|Posted by John Kelly on November 16, 2009 at 8:15 PM||comments (0)|
Sweet Dreams, Miss England is a romantic and uplifting story about a young mother who is frequently separated from her famous husband. We watch our protagonist, Nicky, struggle with many emotions that all married couples can relate to -- loneliness, frustration, difficulty communicating with her partner and yearning for something more exciting. The book is a wonderful read and I'd highly recommend it.
|Posted by John Kelly on September 4, 2009 at 7:11 PM||comments (0)|
The year is 2450 C.E. and the world has enjoyed two centuries of peace. The population of the planet has stabilized at 3 billion following the devastating effects of climate change, famine, disease and wars that raged for nearly 200 years. One central government, the World Federation of Nations based in Luzern, Switzerland administers to the judicial needs of all nations through the General Assembly and funds scientific research programs dedicated to restoring the planet’s fragile ecosystem.
But greed and corruption go hand in hand with power and for some the stakes are high.
At a principal research facility located in Melbourne Australia, a laboratory researcher is brutally bashed and vital data stolen from their computer records. Almost simultaneously three other facilities around the world are similarly compromised. When three staff are murdered, Federation investigators realize they are dealing with a dark conspiracy involving multi-national corporate interests. They enlist the support of scientists involved in a covert scientific study, combining telepathic imaging with a top secret feline breeding program.
The Cicada is brilliantly conceived and beautifully written playing out its enthralling story in Australia and Europe and offering a insightful preview of what life could be like 400 years into the future. This futuristic and highly imaginative novel by Inge Meldgaard has raised the bar in the Sci-Fi genre.
John Kelly, author ‘Hiroshima Sunset’.
|Posted by John Kelly on June 29, 2009 at 10:45 PM||comments (1)|
SATAN'S LITTLE HELPERS effortlessly captures the 1950s and 1960s in suburban Australia. Catholics will laugh and cry, non-Catholics will laugh and laugh. Anyone who grew up in this period will share the laughs and exasperation, will envy and be touched by the teenage love story. An engaging plot with surprising twists and turns and all the horrors of school, families, teenage and first love ... and all the laughs.
With some generous assistance from the vibrant and unpredictable Megan, Simon Hickey faces the challenges and social turmoil of the 1960's. As the story unfolds, Catholic culture, a love affair, and the threat of being shipped off to Vietnam, combine to provide all the elements of a best seller. Humour, pathos, sexual awakenings, tragedies and a surprise or two... There is a -real feeling of `being there' in this story. Living History."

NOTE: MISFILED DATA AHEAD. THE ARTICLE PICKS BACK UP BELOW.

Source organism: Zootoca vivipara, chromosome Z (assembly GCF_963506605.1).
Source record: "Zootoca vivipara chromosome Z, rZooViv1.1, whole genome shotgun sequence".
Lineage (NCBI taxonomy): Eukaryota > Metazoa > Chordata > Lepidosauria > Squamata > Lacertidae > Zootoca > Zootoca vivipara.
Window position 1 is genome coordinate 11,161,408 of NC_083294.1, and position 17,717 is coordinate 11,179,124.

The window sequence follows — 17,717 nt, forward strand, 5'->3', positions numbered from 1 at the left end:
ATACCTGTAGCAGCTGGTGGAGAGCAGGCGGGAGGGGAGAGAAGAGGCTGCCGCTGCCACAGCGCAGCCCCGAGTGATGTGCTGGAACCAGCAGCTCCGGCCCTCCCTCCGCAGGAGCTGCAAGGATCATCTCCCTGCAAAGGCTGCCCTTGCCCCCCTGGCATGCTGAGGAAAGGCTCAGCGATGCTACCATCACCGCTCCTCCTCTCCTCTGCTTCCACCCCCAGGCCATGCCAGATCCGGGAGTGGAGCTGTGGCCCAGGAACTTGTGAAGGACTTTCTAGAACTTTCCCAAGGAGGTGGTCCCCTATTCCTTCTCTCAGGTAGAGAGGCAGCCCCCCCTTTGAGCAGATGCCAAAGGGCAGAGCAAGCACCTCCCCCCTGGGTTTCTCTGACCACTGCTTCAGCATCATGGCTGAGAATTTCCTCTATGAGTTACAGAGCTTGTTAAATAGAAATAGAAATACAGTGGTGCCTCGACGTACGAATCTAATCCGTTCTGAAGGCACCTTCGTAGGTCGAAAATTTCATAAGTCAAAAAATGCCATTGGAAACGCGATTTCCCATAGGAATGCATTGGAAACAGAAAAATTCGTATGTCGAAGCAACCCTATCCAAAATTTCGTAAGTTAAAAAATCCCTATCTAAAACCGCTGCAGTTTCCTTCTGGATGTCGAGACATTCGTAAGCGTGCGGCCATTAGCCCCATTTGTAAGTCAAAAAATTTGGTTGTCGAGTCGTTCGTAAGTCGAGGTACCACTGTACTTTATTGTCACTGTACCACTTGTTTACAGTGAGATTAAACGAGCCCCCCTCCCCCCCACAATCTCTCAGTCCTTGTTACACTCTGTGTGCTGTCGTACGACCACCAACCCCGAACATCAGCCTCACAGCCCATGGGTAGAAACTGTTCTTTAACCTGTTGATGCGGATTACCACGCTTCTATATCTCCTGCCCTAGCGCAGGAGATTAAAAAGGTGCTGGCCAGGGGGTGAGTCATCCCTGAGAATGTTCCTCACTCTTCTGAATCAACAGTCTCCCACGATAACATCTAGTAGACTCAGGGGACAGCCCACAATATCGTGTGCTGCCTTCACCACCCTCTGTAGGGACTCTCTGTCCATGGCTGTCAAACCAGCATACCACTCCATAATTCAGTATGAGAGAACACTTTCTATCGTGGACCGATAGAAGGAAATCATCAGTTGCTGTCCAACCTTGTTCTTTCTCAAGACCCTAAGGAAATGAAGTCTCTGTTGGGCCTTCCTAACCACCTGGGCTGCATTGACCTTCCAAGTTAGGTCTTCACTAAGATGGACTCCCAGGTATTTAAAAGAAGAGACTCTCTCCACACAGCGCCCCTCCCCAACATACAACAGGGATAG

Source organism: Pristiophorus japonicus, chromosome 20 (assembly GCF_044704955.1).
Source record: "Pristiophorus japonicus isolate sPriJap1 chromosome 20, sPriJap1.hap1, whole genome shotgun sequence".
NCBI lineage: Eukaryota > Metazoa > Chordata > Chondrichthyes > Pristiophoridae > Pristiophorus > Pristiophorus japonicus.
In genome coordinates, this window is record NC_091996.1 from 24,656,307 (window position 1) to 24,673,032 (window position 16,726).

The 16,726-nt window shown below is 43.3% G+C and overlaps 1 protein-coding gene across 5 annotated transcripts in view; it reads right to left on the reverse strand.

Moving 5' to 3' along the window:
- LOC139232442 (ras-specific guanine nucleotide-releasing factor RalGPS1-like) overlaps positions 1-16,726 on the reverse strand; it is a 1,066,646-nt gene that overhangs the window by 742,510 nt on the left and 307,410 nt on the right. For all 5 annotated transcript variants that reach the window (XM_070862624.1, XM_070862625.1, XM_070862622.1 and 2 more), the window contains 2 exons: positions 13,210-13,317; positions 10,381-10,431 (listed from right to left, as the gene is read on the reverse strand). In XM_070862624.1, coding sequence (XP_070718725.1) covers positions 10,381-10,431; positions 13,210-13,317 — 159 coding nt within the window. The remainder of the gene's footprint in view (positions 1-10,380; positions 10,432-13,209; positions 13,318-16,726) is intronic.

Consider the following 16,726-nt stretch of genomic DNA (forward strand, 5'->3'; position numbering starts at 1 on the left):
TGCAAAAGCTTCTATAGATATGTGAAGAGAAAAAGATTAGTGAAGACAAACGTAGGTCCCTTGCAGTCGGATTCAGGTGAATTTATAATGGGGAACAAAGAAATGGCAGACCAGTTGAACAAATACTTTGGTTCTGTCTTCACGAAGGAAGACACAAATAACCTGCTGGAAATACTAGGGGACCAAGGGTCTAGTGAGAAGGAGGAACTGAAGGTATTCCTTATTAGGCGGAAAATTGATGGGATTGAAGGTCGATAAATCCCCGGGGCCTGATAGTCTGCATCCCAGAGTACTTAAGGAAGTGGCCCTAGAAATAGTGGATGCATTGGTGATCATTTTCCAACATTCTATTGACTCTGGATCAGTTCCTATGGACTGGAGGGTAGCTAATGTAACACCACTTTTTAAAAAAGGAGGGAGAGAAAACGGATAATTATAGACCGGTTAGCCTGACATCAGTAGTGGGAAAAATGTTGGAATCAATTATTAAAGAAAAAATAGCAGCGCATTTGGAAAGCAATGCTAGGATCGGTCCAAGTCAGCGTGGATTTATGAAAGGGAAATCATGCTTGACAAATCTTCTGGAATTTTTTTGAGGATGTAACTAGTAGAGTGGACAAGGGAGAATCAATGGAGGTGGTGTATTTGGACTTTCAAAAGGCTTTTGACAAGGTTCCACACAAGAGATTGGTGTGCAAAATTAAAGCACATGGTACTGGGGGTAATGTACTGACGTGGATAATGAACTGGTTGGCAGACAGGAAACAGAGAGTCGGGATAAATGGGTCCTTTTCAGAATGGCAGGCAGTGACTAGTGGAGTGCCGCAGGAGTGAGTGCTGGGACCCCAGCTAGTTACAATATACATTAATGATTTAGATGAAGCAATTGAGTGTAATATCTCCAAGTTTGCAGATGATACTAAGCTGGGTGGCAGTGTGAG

|Posted by John Kelly on June 29, 2009 at 6:16 AM||comments (0)|
THE PLOT: A casket containing a remarkable relic of a 17th century nun, Saint Margaret Mary Alacoque, is stolen from a devout society in France by one of its members, a priest from Sydney. The priest, Father James, secretly entrusts the casket to two women in Monterey Creek, a small country town in New South Wales. The Society immediately sends Monsignor Henri Pascal from Paris to Australia to recover both the relic and a manuscript written by the nun, which describes her final revelation.
THE COMMENT: Set in a small country town in New South Wales, and complete with
an assortment of colourful characters, this intensely human story poses
questions for devotees of saints and relics, confronts long standing
theological convictions, and articulates a major dilemma for the
Catholic Church: What to do when a priest falls in love.
A powerful and absorbing drama about ordinary people, played out in
Australia and France, it captures the essence of human frailty,
and that unique Australian spirit of scepticism.
|Posted by John Kelly on June 29, 2009 at 6:11 AM||comments (2)|
HIROSHIMA SUNSET is much more than a novel. It's a love story woven within a riveting factual account and told by way of a mysterious journal that keeps the reader guessing until the end. Cleverly written, easily understood and shocking, it exposes some little known truths about the decision to drop the atomic bomb on Hiroshima in 1945; that Japan wanted to surrender and overtures to the west were ignored.
Little known also, is the fact that thousands of Australian soldiers served in the post-war occupation and worked to re-establish some normality in a devastated country.
Even if you are not into war stories, this is an educational must-read. Fascinating, descriptive, informative; a page turner.
Review by: Keith Renshaw on Aug. 02, 2009 :
A beautiful story with a very poignant message about the decision to drop this horrible bomb. For me it puts into perspective the term used so much today "Weapons of mass Destruction". Nothing a terrorist could contrive could come anywhere close to what was dropped on Hiroshima. That apart, this book is one of the best stories I can remember. Go on give it a try you won't regret it.